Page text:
The 5 Worst European Airports for Connecting Flights
June 5, 2012
By Guest Author

For many tourists, flights are booked with one thing in mind: cost. If the price is right, travelers are quick to schedule flights with one or multiple layovers, rather than paying for the more expensive direct flight. The following 5 European airports are proclaimed to be the worst places for flight connections in the continent due to lengthy transfer processes, chaotic terminals, and poor accommodations. The higher price for that direct flight may be worth it if it means avoiding flight connections in one of these airports.

The first airport to avoid is Heathrow Airport in London. As Heathrow is the busiest airport in Europe, and is soon to be even busier with the Olympic Games this summer, maneuvering through the crowds to catch a connecting flight can be extremely inconvenient. The airport’s size along with its confusing security procedures make gate hopping a very difficult and time-consuming process, with some gate-to-gate connections taking 2 hours or longer. In addition to being time-consuming, Heathrow can be very hard on your wallet—a bagel and orange juice breakfast costs about $15! If you have no choice but to connect at Heathrow, allow yourself at least two hours, especially if you have to transfer between terminals. Bringing a snack in your carry-on to avoid those hefty food prices would not be a bad idea either!

The next airport to avoid is the Charles de Gaulle Airport in Paris. CDG’s irrational processes and procedures make it seem as if they are purposely wasting your time. Instead of using jet bridges (the long tunnels that are normally used to connect the gate to the plane), passengers are transported from their aircraft to the terminal by bus upon arrival at CDG. After passing through immigration and potentially walking one to two miles to the next terminal, passengers take another bus from the gate to the departing aircraft. This lengthy process proves to be very annoying and counterproductive because in many cases, passengers’ departing aircraft ends up being located right next to where their arrival flight had pulled in hours before.  People are forced to spend over two hours in gate-to-gate travel through the airport only to end up in the exact same place. If you have no choice but to transfer flights at Charles de Gaulle, we recommend that you give yourself plenty of time and wear comfortable shoes, as you are guaranteed to do a lot of unnecessary walking.

The next airport on our list is Barajas Airport in Madrid. When on a connecting flight in Madrid using Iberia Airlines or another One World airline, odds are that you will arrive in terminal 4, which Barajas Airport proudly boasts as being one of the biggest terminals in the world. In this case, however, bigger does not mean better. It is very easy to get lost in the confusingly large terminal while looking for your gate. Another common complaint of Barajas’ Terminal 4 is its lengthy and unreliable baggage claims process. If you must have a layover at the Barajas Airport, it is important to allow yourself plenty of time (at least 2 hours), especially if you’re transferring from one terminal to another (you may want to give yourself 3 hours in this case).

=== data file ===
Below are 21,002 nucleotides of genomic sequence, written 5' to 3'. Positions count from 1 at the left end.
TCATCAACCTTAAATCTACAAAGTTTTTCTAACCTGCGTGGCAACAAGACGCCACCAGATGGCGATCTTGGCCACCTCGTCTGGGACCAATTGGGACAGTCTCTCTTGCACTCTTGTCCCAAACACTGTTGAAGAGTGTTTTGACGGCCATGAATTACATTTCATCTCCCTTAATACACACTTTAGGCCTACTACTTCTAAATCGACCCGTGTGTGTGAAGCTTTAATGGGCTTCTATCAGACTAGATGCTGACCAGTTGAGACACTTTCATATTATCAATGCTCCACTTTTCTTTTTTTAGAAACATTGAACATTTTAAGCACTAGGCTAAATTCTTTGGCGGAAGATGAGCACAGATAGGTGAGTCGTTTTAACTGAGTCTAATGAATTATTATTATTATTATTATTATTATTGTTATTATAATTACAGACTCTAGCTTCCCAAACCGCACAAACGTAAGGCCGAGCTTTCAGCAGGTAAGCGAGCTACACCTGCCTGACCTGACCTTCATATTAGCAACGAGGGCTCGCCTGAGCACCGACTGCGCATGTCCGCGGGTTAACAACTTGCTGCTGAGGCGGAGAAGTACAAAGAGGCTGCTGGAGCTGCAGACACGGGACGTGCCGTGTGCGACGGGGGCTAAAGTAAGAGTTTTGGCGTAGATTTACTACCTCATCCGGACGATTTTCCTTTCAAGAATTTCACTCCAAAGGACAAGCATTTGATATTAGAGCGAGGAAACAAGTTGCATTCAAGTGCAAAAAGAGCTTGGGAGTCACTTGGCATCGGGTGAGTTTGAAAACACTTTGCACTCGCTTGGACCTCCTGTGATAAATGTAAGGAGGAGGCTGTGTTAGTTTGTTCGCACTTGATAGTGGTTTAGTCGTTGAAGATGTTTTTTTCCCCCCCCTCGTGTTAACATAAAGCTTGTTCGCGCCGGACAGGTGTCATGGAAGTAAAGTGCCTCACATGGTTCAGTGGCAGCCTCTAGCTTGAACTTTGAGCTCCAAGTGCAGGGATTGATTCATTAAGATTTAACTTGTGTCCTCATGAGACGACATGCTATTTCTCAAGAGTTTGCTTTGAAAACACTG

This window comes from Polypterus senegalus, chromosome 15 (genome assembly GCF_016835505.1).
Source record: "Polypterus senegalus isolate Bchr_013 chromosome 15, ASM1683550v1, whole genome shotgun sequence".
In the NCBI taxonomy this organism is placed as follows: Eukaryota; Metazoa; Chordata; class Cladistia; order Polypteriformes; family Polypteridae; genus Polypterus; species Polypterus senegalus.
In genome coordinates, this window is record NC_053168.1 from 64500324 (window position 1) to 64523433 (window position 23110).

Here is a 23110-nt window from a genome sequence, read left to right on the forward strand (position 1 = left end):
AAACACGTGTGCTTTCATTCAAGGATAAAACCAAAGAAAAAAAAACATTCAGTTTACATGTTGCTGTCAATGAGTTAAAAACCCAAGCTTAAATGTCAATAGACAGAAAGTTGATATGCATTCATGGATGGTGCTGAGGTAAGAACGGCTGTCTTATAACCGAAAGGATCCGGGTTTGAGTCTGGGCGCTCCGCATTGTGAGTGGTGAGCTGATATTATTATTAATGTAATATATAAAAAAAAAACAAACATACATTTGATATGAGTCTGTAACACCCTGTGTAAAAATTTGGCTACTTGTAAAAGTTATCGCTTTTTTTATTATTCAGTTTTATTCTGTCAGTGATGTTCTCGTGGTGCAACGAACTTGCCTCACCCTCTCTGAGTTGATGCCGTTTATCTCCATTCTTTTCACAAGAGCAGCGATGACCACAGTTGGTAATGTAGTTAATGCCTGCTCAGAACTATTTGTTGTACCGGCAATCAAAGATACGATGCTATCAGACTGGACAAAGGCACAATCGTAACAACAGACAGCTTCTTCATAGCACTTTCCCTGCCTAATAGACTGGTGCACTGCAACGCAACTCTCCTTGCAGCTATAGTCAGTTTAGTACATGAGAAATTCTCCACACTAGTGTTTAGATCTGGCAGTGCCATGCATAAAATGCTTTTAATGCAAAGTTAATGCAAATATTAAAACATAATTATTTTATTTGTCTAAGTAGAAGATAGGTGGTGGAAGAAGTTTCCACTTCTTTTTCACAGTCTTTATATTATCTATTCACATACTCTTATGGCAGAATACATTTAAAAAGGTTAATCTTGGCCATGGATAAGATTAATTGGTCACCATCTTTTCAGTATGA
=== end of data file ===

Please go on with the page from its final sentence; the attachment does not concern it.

Malpensa Airport in Milan is the fourth airport to avoid when choosing a connecting flight. Common complaints about this airport address the overcrowded and dirty terminals and unfriendly staff. Many customers report restroom problems such as overflowed and unusable toilets and even unusable restrooms in general. Another regular complaint is the limited restaurant and food options. Even if you are able to find something that seems appetizing, the food is overpriced. So, if you absolutely have to connect flights at Malpensa, we would recommend packing a snack of some sort and avoiding the bathrooms. If you can hold it until you get onto your departing aircraft, you may even find the onboard bathroom to be cleaner and more comfortable.

The fifth and final airport on our list to avoid is the Sheremetyevo Airport in Moscow. As a hub for Aeroflot, Sheremetyevo is a common flight connection location for US tourists visiting Eastern Europe and the Middle East (and has recently experienced a significant increase in air traffic). The most frequent complaints about this airport are confusing signs, unhelpful staff, and a terribly inconvenient building layout. Transferring between terminals is extremely stressful, as you need to pass through Russian Immigrations, which requires a transit visa for citizens of most other countries and has very long lines.

Obviously, we cannot always find the perfect flight. Sometimes we have to give in to the cheaper airfare and suffer through these less than conducive airports during a layover. If you cannot avoid transferring flights in one of these five cities, at least you now know how to prepare for what might be a stressful and lengthy layover process. Give yourself plenty of time for transfers, be ready to figure out the system without the help of friendly staff and be prepared to do a lot of walking. Also, save yourself some money and bring a snack in order to avoid the pricey food options. Most importantly, do not let a poor airport experience ruin your trip. Plan as best as you can, but prepare to be flexible when you inevitably encounter some of these unpredictable speed bumps.

Author: Derek Giannetti
Derek Giannetti, a guest contributor to the Healthy Travel blog, is an upcoming senior at Ursinus College where he plays football and studies exercise and sports science. Upon graduation, Derek hopes to pursue a career in health and physical education.

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